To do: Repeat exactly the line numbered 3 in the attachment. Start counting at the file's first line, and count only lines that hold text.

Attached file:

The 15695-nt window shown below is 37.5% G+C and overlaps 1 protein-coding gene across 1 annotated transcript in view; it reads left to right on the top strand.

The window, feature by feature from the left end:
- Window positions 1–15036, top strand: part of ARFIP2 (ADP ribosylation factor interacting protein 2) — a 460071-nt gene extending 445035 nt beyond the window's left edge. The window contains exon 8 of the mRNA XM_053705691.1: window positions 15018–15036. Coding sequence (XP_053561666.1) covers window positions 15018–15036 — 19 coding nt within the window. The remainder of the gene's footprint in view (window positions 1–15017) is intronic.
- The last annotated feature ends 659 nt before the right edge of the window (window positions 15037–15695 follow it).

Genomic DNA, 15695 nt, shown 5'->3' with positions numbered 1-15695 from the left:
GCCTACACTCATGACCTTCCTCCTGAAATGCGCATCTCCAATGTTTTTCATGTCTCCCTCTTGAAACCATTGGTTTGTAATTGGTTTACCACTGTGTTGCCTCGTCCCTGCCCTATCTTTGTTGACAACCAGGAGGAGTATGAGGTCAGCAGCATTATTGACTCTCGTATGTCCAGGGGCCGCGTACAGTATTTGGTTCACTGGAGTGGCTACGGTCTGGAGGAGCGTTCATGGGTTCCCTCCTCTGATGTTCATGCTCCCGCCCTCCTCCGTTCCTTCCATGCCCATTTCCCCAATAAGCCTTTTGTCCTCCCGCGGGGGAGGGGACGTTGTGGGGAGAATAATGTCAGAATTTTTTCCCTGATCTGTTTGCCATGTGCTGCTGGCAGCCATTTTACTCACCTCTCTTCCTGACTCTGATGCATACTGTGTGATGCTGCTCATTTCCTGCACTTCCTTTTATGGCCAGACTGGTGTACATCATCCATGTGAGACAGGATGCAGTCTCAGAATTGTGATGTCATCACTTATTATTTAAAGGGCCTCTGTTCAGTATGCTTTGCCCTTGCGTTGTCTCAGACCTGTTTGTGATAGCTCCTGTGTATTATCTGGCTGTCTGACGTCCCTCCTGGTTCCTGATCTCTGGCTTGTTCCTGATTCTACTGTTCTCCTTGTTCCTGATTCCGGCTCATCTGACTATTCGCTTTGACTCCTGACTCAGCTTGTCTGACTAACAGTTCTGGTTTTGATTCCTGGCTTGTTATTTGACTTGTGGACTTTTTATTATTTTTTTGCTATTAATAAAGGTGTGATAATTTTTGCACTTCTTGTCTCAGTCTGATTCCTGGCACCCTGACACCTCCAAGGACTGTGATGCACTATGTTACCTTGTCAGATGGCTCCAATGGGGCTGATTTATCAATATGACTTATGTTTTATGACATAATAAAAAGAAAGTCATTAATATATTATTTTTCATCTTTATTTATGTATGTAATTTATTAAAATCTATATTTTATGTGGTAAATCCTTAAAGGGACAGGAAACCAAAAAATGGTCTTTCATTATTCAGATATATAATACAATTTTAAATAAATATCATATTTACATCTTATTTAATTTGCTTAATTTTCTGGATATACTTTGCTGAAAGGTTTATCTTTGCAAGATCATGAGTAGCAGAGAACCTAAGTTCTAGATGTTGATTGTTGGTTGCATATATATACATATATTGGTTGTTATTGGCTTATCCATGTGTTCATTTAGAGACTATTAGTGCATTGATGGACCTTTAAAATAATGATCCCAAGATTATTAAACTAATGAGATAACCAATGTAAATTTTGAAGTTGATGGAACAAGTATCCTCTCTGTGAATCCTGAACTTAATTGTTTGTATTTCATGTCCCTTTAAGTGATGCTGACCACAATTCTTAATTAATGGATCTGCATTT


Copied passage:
- Window positions 1–15036, top strand: part of ARFIP2 (ADP ribosylation factor interacting protein 2) — a 460071-nt gene extending 445035 nt beyond the window's left edge. The window contains exon 8 of the mRNA XM_053705691.1: window positions 15018–15036. Coding sequence (XP_053561666.1) covers window positions 15018–15036 — 19 coding nt within the window. The remainder of the gene's footprint in view (window positions 1–15017) is intronic.